The first amplifiers VU1-VU6 are respectively connected between the input terminals In1-In6 and the output terminals OUT1-OUT6. The second amplifiers FU1-FU4 which have output lines intersecting with the input lines of the first amplifiers VU1-VU6 have label unit portions in which their input and output lines cross to one another.
The first and second amplifiers are buffer-amplifiers which consist of two serially connected CMOS inverters respectively. The intersecting sections between the output lines of the first amplifiers and the input lines of the second amplifiers form storing units, and if the stored vector is a binary 1, a PMOS transistor is connected, while, if the stored vector is a binary 0, no element is connected.
Accordingly, the 6-bit stored vectors stored in the storing units of FIG. 3 memorizes four different states: 101101, 010110, 110000 and 001011. These different states of the 6-bit stored vectors maintain respectively a bit distance of Dt≧2t+1 based on the Hamming's law for the correction of errors, where t indicates the number of the bits to be corrected, and Dt indicates the number of the checked bits. Thus, if an error for only one bit is to be corrected, at least bit pairs of 3 bits or more have to be given. For example, in the first state (101101) and the second state(010110) of FIG. 3, all the bit pairs except the fourth bits are different each other.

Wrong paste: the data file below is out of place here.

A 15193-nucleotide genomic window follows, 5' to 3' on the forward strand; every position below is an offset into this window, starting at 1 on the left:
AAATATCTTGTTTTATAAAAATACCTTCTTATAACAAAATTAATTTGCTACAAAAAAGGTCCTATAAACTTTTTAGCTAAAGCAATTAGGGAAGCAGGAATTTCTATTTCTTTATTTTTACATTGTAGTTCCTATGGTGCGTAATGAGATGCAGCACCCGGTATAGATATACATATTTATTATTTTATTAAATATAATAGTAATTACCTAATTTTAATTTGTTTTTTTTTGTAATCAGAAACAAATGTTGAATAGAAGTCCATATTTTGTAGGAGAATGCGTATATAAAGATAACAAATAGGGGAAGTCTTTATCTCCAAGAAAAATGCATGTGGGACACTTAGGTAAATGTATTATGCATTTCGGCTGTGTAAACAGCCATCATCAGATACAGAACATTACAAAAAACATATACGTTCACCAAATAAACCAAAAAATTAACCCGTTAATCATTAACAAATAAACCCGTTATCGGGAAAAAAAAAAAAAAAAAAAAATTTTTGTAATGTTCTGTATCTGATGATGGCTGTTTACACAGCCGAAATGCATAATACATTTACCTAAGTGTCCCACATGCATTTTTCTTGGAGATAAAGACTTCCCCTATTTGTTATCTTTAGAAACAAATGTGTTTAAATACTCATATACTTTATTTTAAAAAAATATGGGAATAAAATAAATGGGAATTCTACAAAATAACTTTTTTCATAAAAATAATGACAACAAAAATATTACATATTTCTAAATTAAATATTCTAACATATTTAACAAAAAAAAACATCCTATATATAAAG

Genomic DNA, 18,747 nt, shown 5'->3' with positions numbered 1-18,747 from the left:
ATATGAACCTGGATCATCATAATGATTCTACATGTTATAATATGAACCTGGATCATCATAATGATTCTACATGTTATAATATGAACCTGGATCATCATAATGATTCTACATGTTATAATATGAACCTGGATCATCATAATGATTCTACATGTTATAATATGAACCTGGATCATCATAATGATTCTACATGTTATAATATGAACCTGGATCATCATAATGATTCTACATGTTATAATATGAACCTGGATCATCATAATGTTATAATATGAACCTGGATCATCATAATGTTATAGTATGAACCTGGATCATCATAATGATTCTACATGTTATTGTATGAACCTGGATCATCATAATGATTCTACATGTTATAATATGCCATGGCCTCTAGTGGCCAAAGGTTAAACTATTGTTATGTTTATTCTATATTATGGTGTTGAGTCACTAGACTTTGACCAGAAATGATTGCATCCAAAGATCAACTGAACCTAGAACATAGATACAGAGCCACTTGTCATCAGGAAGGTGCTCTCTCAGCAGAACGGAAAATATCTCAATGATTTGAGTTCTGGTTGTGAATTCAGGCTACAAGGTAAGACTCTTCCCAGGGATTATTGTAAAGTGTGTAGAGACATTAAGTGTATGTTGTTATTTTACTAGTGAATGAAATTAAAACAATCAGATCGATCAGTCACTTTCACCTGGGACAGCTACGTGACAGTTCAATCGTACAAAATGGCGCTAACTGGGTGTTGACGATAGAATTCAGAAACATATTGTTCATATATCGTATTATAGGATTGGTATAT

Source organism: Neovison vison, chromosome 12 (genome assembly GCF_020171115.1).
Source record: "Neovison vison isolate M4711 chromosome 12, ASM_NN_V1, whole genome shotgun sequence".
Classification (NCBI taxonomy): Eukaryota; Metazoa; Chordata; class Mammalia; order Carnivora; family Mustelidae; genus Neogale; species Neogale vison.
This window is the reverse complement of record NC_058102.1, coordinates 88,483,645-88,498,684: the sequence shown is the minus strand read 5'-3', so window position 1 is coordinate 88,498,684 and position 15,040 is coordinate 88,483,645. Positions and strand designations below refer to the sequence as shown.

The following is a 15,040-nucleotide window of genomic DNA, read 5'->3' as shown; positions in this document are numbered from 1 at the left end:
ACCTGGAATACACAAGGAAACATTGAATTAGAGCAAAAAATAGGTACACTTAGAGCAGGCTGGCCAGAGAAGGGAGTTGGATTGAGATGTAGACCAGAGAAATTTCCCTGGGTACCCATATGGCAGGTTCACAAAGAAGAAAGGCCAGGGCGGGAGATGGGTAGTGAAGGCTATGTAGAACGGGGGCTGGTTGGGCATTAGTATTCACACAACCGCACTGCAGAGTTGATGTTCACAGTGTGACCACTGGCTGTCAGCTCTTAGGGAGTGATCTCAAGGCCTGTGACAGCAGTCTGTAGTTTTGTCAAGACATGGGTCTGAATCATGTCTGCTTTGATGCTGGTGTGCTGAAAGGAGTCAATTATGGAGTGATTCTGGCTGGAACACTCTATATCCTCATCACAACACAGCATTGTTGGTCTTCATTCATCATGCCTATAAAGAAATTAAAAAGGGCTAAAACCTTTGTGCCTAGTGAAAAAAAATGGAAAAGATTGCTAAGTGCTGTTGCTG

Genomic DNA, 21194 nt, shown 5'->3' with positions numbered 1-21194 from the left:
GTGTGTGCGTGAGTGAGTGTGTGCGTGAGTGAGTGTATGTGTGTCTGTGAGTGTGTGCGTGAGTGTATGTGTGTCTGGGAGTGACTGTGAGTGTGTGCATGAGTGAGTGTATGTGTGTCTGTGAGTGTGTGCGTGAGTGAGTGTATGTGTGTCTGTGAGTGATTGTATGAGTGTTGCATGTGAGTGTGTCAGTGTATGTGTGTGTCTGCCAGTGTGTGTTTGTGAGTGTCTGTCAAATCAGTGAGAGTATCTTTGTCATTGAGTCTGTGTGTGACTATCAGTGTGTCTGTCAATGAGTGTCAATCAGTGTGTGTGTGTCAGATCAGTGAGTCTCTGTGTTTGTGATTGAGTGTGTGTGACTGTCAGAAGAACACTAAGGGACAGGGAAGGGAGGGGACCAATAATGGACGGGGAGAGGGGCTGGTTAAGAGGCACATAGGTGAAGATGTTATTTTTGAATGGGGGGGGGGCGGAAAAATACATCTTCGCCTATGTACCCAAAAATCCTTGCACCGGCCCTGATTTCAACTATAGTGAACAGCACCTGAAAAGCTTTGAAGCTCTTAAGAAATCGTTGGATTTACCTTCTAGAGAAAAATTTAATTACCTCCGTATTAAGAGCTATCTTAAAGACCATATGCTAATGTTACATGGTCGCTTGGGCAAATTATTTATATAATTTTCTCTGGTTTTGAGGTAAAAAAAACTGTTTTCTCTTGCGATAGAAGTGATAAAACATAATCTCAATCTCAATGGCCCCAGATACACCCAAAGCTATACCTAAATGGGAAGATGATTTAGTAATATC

The synapses of the label units consist of NMOS transistors having the reference geometrical aspect ratio W/L which is equivalent to the conductance value of 1. The geometrical aspect ratio W/L which is ratio of the channel width W to the channel length L of the MOS transistor, specifies the conductance value. The outputs of the second amplifiers FU1-FU4 are fed back to the gate of an NMOS transistor coupled to the input line of the other second amplifiers.
The respective PMOS transistors of the storing units have a conductance value of one less than the total sum of the conductance values of the NMOS transistors of the label units connected to the respective input lines of the second amplifiers FU1-FU4. Here, the conductance value of the NMOS transistor is made to be 1 by adjusting the reference geometrical aspect ratio W/L of the MOS transistor. Therefore, the PMOS transistors of the storing units have a conductance value of 2 which is one less than the sum of the conductance values of the NMOS transistors (1+1+1=3).
The intersecting portions between the input lines of the first amplifiers VU1-VU6 and the output lines of the second amplifiers FU1-FU4 form vector units. The synapses of these vector units respectively consist of PMOS transistors at the positions corresponding to the PMOS transistors of the storing units, and NMOS transistors at the other intersecting portions.